For some reason it proved difficult finding images of Play Misty for Me, the many shots I wanted to refer to as “typically” Hitchcockian, but here’s one great comparison – Misty and Frenzy.
The scene depicted in the following image is one of the most effective scenes in the film. Feeling trapped like an animal, Dave can’t move lest his “captor” wakes up and continues her madness. Eastwood pans in (very slowly) from the shot shown here, into his own face to an extreme close-up of his eyes. When he pans out again, into darkness showing the passage of time and the fact he’s still unable to move. Hitchcock is all over this.
Close-ups and skewed angles add to the tension, a-la-Hitchcock:
Play Misty for Me features a notable soundtrack and a score composed by Dee Barton. Yet, Eastwood chooses not to use music in the film’s key murder/attack scenes, which adds so much to the terror similarly used by Hitchcock in some instances. The kitchen murder scene that lasts days in Torn Curtain comes to mind. Eastwood’s scenes are much shorter but have the same “feel” to them.
Among other things, the main character’s distrust of the police in Misty, is also a theme prevalent in Hitchcock films. Then there’s the setting. The places in all Hitchcock films are central to his telling his stories on film, arguably as important as his characters. As I mentioned, Eastwood shot Misty in his own home town, giving the many exterior shots and those in various establishments a familiar, hometown feel. However, for his apartment, where many of the tense scenes take place, he chooses a claustrophobic, crowded place with a strange design and often depicts scenes at night when people are most vulnerable, a psychological advantage for suspense – a-la-Hitchcock. Smoke and shadows.
I must mention also a brief, but obvious Hitchcock homage (at least to me) during the film’s climactic, final encounter between Evelyn and Dave. In the scene, Evelyn yields a knife, way up over her head, a flash of the background – a bathroom curtain. Very similar to another psycho of much repute. (It’s really too bad I couldn’t find an image of that to share. It is instantly recognizeable to anyone who might be Psycho-obsessed.)
Add to all of that the aforementioned cliffs and angry waves seen throughout the film that play a vital role in the climactic scene. With the realization that Evelyn is about to kill Tobie, his girlfriend (played by Donna Mills), Dave speeds along a winding road, dangerously close to the cliffs and menacing waves. Sound familiar?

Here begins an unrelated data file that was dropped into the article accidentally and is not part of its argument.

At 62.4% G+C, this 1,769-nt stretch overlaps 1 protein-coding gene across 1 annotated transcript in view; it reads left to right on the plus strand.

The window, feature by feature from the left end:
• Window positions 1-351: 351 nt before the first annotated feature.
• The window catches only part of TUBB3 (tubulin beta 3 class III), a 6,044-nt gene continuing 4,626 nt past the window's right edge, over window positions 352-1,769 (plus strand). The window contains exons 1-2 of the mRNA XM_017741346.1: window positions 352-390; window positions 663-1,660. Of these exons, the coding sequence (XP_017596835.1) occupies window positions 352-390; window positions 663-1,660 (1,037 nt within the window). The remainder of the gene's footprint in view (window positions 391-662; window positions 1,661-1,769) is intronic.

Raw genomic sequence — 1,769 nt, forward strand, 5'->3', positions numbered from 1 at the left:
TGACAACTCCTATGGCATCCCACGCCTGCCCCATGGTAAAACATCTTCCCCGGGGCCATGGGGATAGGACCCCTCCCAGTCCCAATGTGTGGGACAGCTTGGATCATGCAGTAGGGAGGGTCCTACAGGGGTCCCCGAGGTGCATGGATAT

It’s also worthy of note that despite the important role the song, “Misty” plays in the film we hear the title song (as an audience) at the very end of the film for the first time, as Evelyn floats in the Pacific Ocean, having fallen to her death. And we hear the prerecorded dedication as the credits start to roll,
“And now we have one for the lovely lovers on a cool, cool night. It’s the great, Errol Garner classic, “Misty”. And this one is especially for Evelyn.”
There is no greater accolade to give a director’s film made in the suspense/thriller vein than for it to be described as “Hitchcockian,” an adjective that describes the standard in the genre. There’s no doubt Hitchcock would have made different choices had he made this film, but there is also no doubt Eastwood was influenced by the master. Should a viewer miss the many images and scenes made in Hitchcock’s distinctive style, the overall “feel” of this movie in unmistakenly Hitchcock.
Play Misty for Me is an outstanding thriller/suspense film consistently listed as such on many “best- of” lists in the genre. Alfred Hitchcock fans would enjoy it for its numerous visual and thematic homages to him. Everyone else for its numerous cringe- and nail-biting-worthy moments. I can picture Sir Alfred having made this film, with some adjustments, late in his career. And I am not the only one who thinks so.
In one of the documentaries included in the Clint Eastwood collection I have, which this film is part of, Eastwood makes no mention of the fact he was influenced by Hitchcock in any way. However, when discussing how well the film was received upon its release in 1971 by both audiences and critics, Eastwood mentions the reaction of John Cassavetes to the film. The famed director simply told Eastwood, “the only thing wrong with this movie is that it doesn’t have the name “Hitchcock” on it.”
Is Play Misty for Me the best Hitchcock film Hitchcock never made? No. There are several others worthy of that distinction. But Misty deserves attention, which is why I chose to discuss it – not only because it’s a good movie, not only because of its Hitchcockian elements, ensuring it a place among the top-tier of the best suspense films out there, but also because it is the stellar first outing of Clint Eastwood as a director. He is one of today’s greatest. So, I strongly suggest you take a look at Misty. Visually and psychologically, a memorable fright.
For more opinions and discussions on The Best Hitchcock films Hitchcock Never Made, visit one of the two host sites for this great blogging event accessible through the links below. All entries are by knowledgable, passionate cinephiles and surely to be entertaining.